Floating to Space - The Airship to Orbit Program by John M. Powell is the fascinating account of "America's other space program". Since 1993, John Powell of JP Aerospace and a large group of volunteers have been sending balloons to the edge of space, 100,000 feet up and higher. To put that into perspective, airlines fly their jets to 30,000 feet and occasionally 40,000 feet.
Weather balloons are flown this high all the time, as do an increasing number of hobbyists, but with JP Aerospace there's a difference. They've been flying these balloons to test equipment and procedures for eventually going all the way to Earth's orbital altitude. As an example, the International Space Station (ISS) is in orbit at around 217 miles (350 km) or 1,145,760 feet.
The approach they've been gradually building up to is to use a first stage airship (think of the Goodyear balloon only much larger and more sophisticated) to get to 140,000 feet. There it would offload passengers and cargo to a Dark Sky Station, a sort of habitat floating at the edge of space. Then an orbital airship would fly the passengers and cargo the next stage of the journey all the way to orbit.
The book starts out showing us the problems with our existing chemical rocket, brute force methods for getting from the Earth's surface to orbit. These methods are likened to crossing a river by hurling explorers through the air using large slingshots. It then points out that it would be much simpler to just float them across the river in boats, which is akin to the JP Aerospace goal of floating to orbit in balloons. It's at this point that we're given a brief glimpse of the JP Aerospace airship to orbit two-stage system.
For the first two thirds of the book, a two pronged approach is used to take us through the technology. We are given chapters where we follow Aubrey, a Network Engineer, as he takes the first step on a journey to Mars, going from the Earth's surface to Earth orbit using JP Aerospace's airship to orbit system. Each chapter follows him on a different stage such as arriving at the first stage airship terminal, floating up in the first stage airship, arriving at a Dark Sky Station, and so on.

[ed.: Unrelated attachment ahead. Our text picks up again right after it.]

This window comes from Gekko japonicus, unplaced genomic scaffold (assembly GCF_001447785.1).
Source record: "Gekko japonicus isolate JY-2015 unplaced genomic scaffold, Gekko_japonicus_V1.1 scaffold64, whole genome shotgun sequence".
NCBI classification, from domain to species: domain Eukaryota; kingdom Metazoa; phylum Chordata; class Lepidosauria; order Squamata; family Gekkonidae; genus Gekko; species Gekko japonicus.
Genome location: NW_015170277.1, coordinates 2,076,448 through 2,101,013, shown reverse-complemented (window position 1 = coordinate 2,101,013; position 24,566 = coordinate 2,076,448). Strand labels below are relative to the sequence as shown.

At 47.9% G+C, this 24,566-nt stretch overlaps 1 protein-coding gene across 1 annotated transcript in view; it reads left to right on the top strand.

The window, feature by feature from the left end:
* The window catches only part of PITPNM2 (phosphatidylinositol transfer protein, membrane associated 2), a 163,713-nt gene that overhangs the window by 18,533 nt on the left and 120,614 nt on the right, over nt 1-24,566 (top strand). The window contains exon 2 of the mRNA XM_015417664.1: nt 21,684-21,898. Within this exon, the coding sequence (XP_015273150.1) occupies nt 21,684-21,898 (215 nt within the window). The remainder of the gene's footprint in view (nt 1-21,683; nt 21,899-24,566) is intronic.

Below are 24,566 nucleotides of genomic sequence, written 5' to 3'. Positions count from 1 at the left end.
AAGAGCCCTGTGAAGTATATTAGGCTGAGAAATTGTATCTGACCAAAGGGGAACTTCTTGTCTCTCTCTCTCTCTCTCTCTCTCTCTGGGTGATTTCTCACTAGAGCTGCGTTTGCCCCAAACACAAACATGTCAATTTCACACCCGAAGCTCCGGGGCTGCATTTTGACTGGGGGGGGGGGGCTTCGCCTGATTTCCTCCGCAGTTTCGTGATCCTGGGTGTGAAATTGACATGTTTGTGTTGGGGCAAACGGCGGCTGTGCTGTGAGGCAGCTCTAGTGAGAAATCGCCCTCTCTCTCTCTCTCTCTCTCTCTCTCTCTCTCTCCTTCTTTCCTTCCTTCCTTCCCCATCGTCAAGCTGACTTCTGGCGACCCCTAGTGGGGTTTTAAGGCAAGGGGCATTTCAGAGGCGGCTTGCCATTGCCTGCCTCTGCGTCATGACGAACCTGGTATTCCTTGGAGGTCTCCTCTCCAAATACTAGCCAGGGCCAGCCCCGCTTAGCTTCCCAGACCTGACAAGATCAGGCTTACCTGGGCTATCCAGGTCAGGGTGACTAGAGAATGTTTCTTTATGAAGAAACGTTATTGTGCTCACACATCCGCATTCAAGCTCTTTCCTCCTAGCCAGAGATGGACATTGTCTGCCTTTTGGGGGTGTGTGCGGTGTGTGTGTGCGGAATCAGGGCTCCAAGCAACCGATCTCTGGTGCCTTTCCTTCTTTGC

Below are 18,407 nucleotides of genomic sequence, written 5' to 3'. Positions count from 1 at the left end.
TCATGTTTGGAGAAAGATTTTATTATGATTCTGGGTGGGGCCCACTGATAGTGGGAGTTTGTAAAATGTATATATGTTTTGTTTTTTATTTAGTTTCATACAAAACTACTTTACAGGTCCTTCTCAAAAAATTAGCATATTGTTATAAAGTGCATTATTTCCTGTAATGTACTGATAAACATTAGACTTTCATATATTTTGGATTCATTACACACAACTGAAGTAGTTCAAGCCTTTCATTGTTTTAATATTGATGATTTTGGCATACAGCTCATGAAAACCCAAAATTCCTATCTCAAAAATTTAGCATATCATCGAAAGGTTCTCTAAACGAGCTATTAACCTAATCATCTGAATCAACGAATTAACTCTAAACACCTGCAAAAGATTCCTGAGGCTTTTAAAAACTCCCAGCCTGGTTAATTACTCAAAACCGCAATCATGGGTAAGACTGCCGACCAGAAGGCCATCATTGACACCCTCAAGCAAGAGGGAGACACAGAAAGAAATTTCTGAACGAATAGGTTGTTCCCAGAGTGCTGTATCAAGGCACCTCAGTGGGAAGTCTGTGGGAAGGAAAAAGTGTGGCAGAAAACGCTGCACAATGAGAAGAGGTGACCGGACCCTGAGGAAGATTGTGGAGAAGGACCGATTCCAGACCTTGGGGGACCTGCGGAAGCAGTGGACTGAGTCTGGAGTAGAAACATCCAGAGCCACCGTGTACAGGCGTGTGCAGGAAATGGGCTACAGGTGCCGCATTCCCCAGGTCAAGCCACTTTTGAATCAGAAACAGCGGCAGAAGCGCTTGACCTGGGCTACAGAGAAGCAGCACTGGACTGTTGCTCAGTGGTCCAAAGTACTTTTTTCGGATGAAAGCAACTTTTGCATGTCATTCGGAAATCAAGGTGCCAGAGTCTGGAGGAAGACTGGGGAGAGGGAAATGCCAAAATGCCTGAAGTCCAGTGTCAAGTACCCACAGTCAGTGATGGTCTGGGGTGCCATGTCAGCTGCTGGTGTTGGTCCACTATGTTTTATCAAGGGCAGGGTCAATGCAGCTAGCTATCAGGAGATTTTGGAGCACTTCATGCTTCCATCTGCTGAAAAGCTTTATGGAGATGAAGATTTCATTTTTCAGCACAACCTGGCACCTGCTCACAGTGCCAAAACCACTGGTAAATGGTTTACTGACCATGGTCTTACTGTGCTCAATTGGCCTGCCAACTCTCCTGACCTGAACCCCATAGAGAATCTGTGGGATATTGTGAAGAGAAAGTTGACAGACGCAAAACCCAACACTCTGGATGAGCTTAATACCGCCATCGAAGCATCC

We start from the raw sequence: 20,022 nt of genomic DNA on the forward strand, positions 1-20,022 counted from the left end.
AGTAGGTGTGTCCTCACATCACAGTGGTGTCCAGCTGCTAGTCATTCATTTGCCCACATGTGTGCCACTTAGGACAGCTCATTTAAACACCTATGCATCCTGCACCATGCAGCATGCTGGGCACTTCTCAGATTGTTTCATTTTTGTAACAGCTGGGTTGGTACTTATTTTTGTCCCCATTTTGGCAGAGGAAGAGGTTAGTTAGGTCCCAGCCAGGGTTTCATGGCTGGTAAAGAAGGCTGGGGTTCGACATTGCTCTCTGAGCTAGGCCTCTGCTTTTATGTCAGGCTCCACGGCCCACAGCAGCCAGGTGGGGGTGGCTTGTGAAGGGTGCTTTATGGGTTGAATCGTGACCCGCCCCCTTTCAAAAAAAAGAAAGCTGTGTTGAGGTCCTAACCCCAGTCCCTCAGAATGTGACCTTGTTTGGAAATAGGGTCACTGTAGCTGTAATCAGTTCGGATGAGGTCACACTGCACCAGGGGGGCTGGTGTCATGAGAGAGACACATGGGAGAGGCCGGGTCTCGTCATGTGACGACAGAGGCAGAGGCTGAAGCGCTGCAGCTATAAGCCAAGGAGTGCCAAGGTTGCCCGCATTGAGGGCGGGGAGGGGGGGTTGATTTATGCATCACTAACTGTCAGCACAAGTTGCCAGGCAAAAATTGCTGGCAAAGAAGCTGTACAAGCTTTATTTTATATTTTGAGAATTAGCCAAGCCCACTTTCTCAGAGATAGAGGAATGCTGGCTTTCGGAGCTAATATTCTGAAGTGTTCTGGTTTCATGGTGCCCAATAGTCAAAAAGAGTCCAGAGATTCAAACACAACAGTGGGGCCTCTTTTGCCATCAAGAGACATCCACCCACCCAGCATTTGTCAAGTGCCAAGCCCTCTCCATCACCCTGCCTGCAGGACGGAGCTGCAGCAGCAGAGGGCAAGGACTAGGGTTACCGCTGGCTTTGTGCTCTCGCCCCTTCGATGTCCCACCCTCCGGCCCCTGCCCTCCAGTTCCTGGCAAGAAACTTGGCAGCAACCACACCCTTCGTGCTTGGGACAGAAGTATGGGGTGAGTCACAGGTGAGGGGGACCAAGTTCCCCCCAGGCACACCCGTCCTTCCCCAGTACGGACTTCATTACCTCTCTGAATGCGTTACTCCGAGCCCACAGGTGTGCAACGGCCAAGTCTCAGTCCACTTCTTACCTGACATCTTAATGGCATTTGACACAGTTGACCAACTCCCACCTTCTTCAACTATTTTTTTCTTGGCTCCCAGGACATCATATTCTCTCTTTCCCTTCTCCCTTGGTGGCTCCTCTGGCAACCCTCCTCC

The chapters describing each stage of Aubrey's journey alternate with chapters detailing the technology involved in those stages.
Along the way we are also taught about the different layers of Earth's atmosphere, the volume of space through which this whole journey takes place. We learn about the troposphere, where we live and jets fly, the stratosphere, home of the ozone layer, the mesosphere and so on. We even find out that there's microbial life inhabiting the high reaches of the sky. We're also given a fascinating history of ballooning, starting 1,500 years ago with the possibility that the Nazca lines were drawn with the help of balloonists looking down from above. An interesting combination of rocket and balloon we encounter is the rockoon, a rocket lifted high above much of the thick atmosphere by balloon and then launched from there.
Suffice it to say, there's far more meat to this book than I have room for here.
The latter third of the book then covers JP Aerospace's research and development work done since 1993. They started out with launching simple weather balloons, rockets and rockoons. They experimented with various configurations for the Dark Sky Station to arrive at the 5 armed design shown in the above diagram. They've also flown triangular shaped airships starting at 20 feet long, then 90 and 175 feet, the latter built under an Air Force contract.
In the book we see that JP Aerospace is a business and has been profitable since its inception, much of the income coming from advertising. Organizations pay to have their logo photographed at the edge of space with the black of space and Earth's blue horizon as background. But they also promote young mind's interest in space by offering schools the free service of having students fill ping pong balls with experiments and then carry them up along for the ride, the PongSats program.
And once again, as with my overview above of the first two thirds of the book, this is only the tip of the iceberg of their development work that the book describes. The last mission in the book takes place in 2006. To see where they've gone since, visit the JP Aerospace website. I've also put together a summary with diagrams focusing on just the airship to orbit program on my own website. The websites' should keep you going until the your copy of the book arrives in the mail to take you the rest of the way. Definitely a good read.